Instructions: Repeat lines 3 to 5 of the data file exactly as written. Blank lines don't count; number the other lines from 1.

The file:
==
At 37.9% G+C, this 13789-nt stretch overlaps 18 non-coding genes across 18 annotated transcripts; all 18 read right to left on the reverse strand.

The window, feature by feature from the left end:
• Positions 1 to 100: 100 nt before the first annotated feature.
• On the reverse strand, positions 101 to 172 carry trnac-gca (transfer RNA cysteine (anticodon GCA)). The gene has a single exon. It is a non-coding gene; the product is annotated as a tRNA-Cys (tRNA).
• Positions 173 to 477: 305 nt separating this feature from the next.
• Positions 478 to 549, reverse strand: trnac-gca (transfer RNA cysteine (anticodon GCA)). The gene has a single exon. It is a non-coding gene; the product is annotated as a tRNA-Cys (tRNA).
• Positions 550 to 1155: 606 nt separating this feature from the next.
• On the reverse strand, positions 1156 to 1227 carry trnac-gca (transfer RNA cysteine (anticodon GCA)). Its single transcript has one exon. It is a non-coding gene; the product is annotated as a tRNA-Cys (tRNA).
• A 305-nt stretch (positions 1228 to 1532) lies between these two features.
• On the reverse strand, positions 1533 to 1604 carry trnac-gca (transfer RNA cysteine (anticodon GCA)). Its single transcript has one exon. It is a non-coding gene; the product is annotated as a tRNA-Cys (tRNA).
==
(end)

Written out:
• Positions 1 to 100: 100 nt before the first annotated feature.
• On the reverse strand, positions 101 to 172 carry trnac-gca (transfer RNA cysteine (anticodon GCA)). The gene has a single exon. It is a non-coding gene; the product is annotated as a tRNA-Cys (tRNA).
• Positions 173 to 477: 305 nt separating this feature from the next.